Seed World

Consumer CBD Craze, Demand Surge

Image of CBD-based body balm

Part IV: End Use Products

When you think of the industrial hemp market, what’s the first thing that comes to mind? CBD oil and its claimed benefits are all the buzz. Said to relieve pain, reduce anxiety and depression and even reduce acne flare ups, the CBD oil industry is booming. And what’s good enough for humans is good enough for our four-legged friends.

“Right now, the market is 95% CBD oil,” says Schiavi, who has exclusive North American rights to produce various certified European strains of hemp seeds.

However, FDA’s Schiller has concerns.

“We have seen too many hemp-derived products marketed with claims of therapeutic benefit, or other drug claims, without having gone through the drug approval process,” Schiller says. “These include CBD products that are marketed for serious diseases and conditions … These unapproved products marketed as new drugs, they are illegal.”

Schiller adds there are still a lot of unknowns about CBD’s potential therapeutic benefits, but he is excited about the possibility that new therapeutic uses of CBD might be demonstrated to be safe and effective.

“The last thing the FDA wants to do is to discourage research, and potentially stunt knowledge of potential uses of CBD,” he says.

Because of CBD’s potential as a supplement, food additive and medical drug, there’s some controversy with how FDA will move forward with regulations.

The National Hemp Association’s Stark explains: “The FDA doesn’t see CBD as a dietary supplement or food component. Hemp seeds can be used and are arguably the most people friendly seed on Earth, due to the heart healthy fatty acids found in it.

 “There’s also a roadblock for CBD because there’s a section of the Food, Drug and Cosmetic Act that states once something is classified as a pharmaceutical drug, it cannot be introduced into food or diets, which also presents a challenge.”

CBD products are still under FDA purview and could be put back on the schedule list, but that’s not stopping consumers.

Production of CBD products started to show up in the United States in 2016, expanded incrementally in 2017, and exploded with the 2018 Farm Bill.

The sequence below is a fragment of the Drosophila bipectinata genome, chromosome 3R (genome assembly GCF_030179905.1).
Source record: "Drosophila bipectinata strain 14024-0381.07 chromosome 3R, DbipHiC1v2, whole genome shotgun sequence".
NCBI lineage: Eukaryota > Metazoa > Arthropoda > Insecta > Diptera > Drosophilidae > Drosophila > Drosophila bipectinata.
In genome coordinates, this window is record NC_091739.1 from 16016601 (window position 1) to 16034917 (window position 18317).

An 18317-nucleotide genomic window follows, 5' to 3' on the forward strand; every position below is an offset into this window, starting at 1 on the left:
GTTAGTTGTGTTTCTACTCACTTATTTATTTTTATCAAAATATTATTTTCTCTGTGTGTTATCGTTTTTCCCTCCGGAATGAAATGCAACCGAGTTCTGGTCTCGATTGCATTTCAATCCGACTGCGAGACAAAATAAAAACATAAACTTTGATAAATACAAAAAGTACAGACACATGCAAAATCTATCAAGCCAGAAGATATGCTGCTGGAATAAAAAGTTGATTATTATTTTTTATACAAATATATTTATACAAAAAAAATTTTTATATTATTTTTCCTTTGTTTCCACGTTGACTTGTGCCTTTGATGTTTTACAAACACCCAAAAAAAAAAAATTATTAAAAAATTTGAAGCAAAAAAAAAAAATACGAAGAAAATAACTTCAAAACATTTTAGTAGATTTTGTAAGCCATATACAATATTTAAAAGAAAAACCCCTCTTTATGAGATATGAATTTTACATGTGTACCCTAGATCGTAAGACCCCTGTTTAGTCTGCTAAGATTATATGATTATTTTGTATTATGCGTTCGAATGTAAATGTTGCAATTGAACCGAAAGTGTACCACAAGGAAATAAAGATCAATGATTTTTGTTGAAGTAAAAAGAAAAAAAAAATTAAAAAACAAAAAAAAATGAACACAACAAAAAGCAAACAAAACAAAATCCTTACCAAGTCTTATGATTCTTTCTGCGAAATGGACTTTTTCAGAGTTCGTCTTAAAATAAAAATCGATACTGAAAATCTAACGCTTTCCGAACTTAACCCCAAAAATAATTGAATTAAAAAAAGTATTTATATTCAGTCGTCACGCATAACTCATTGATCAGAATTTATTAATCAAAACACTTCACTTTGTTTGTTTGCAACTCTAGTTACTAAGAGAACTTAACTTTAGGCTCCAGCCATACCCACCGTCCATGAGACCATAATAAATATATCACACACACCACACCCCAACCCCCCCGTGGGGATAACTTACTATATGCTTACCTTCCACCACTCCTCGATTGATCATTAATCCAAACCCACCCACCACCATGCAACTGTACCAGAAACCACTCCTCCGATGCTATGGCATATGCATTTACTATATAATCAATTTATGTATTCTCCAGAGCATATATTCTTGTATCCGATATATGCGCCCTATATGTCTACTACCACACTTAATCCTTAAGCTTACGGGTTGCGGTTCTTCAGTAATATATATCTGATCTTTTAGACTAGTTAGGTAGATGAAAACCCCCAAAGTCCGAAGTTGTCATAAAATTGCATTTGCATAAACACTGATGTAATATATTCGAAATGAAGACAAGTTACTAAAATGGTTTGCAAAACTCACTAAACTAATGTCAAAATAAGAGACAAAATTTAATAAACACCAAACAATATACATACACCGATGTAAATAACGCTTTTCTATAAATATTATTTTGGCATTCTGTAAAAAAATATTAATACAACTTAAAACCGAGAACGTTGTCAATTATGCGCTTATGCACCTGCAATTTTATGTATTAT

By 2024, the CBD market is projected to reach more than $20 billion in sales. In fact, BDS Analytics predicts a compound annual growth rate of 49% by 2024 across all distribution channels.

Walgreens, Sprout, CVS, Ulta Beauty, GNC Holdings and Urban Outfitters are a few of the retailers looking to offer or offering CBD products to consumers.

“Because of the tremendous range of products in which CBD is a fit, we expect to see it on shelves, literally, everywhere,” says Andy Rodosevich, CEO and cofounder of Hemp Depot. “Wholesale order numbers are climbing dramatically, which is one of the first signs of significant market expansion.

“When we started, we were taking orders for small companies ordering 500 units at a time. Large company orders are projected to reach 100,000 plus units in the next 18 months.”

Flower Power

CBD products primarily come from the flowers of harvested plants. The flowers are where most of the cannabinoids are concentrated and are most often used for direct consumption, as well as the creation of oils, topicals, edibles and most other products. 

CBD oil is any cannabis/hemp-derived oil concentrate that contains primarily cannabidiol. Hemp extract is any concentrate that is derived from hemp plants with less than 0.3% THC. High-pressure CO2 and solvent extraction are the most widely used extraction methods to produce CBD products.

 Hemp seed oil is harvested and produced in much the same manner as soybeans and corn that are used to produce cooking oils. Hemp flowers and oil both can have varying concentrations of cannabinoids. Hemp seed oil generally has little to no cannabinoid content. 

Despite the oil boom in the U.S. market, Schiavi expects the industrial market in the United States to venture into different territory.

“I think the market will develop and explode when it comes to fiber, plastic and hemp-grade paper,” he says. “Manufacturing companies are investing a lot in these areas.”

Industrial hemp produces seed and fiber, with many applications for feed, food and industrial uses.

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